Mean disso profiles of three typical batches of a extended release drug product Originally specs at 5 time points proposed; should 1 more be added to improve control? Question: How many time points are needed for setting dissolution specifications? 8

Dissolution Spec Setting – Case 2
, An empirical three-parameter non-linear regression model (Weibull ) fit to the release profiles Goodness-of-fit of the model evaluated by a coefficient of determination R2-type measure Model appropriateness evaluated by the lack-of-fit test Three-point spec R2 = The three-parameter Weibull model is sufficient and adequate to define dissolution profiles in this case Recommend three-time points for dissolution specifications 9

0.983 = 94% with three time points
Brief Summary , Three-point specifications are apparently more advantageous than six-point specifications: Cost Savings Save 50% reducing from 6 to 3 time points Quicker Analytical Results Conformity Risk Reduction: Assuming the probability of passing USP <711> dissolution test at each time point is the same (e.g. 98%), the overall probability to pass: 0.983 = 94% with three time points vs. 0.986 = 89% with six time points 10

Evaluation of Dissolution Specifications
, After Determining Number of Time Points Evaluate proposed dissolution specifications against USP <711> at each time point Recommend new dissolution specifications if necessary Statistical Approach Simulations performed on individual dissolution data at each of the specification time points to check the probabilities of passing different stages (L1, L2, and L3) of USP <711> dissolution test 11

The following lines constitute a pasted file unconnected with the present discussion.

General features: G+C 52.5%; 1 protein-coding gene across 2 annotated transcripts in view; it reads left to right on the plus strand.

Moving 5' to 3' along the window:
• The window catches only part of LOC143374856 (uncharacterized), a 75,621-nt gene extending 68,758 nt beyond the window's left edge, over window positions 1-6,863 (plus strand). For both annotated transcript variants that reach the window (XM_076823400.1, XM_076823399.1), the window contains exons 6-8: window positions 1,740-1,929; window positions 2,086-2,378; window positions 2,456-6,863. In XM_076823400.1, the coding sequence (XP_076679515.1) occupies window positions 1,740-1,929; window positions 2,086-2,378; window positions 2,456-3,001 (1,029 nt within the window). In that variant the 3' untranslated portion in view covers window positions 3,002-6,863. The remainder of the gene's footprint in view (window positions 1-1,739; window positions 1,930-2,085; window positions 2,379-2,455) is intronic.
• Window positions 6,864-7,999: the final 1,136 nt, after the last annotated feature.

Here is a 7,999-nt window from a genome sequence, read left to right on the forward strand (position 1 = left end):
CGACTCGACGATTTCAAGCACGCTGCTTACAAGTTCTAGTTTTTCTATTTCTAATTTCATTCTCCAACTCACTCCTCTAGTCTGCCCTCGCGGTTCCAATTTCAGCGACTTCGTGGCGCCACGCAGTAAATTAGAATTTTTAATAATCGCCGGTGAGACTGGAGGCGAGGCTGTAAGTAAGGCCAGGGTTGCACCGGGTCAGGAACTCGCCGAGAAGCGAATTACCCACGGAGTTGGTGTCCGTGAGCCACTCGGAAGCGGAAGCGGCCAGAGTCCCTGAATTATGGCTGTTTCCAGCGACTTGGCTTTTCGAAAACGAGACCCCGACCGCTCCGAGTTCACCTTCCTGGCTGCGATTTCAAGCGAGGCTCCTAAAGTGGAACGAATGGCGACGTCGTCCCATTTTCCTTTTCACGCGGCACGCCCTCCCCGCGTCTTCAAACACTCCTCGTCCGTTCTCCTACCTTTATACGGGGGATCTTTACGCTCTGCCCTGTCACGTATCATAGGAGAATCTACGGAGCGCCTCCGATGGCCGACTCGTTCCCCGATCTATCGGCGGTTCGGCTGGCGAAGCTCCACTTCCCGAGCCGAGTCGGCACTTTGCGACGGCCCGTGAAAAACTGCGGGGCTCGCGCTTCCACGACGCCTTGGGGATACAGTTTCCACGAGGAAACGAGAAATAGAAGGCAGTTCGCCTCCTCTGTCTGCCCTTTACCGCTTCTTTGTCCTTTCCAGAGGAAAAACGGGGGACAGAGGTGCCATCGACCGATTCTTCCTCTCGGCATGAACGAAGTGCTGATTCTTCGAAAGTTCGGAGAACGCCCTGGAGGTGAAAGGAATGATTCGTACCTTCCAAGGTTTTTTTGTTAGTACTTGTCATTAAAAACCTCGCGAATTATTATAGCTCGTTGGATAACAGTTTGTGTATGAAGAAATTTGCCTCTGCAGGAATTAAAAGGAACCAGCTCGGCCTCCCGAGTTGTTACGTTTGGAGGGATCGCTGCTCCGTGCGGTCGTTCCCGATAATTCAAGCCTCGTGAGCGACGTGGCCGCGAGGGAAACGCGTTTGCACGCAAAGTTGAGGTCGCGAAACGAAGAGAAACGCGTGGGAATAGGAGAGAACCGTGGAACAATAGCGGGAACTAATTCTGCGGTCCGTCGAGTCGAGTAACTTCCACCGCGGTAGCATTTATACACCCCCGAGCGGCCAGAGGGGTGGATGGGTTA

USP <711> Dissolution Test
Acceptance Criteria for Extended Release Drug Products 12

Evaluation of Dissolution Specifications
Controlled release product specs: @1 hour: <= 30% @4 hours: % @24 hours: >= 80% Re-evaluate specs due to method change Data: 46 unique dissolution conditions Each have 6 to 96 individual disso profiles A total of 1578 disso profiles collected Current three-point specifications 50000 simulations performed on 46 dissolution data sets to check probabilities of passing USP <711> stages (L1, L2, and L3) 13

Acceptance Probability
Evaluation of Dissolution Specifications Specifications Stage % of Disso Tests Acceptance Probability by Stage Lx Need Stage Lx Pass 100% by Stage Lx Mean StDev Q1: <= 25% Q4: 35-55% Q24: >= 80% L1 100.0 13.0 95.3 9.0 L2 87.0 52.2 98.5 2.9 L3 47.8 80.4 99.5 1.4 Q1: <= 30% Q4: 35-55% Q24: >= 80% 15.2 96.2 7.6 84.8 58.7 99.0 2.1 41.3 99.8 0.7 Q1: <= 30% Q4: 40-60% Q24: >= 85% 4.3 59.4 38.2 95.7 17.4 87.1 19.1 82.6 91.0 19.9 Comparable Specs Proposed Specs 14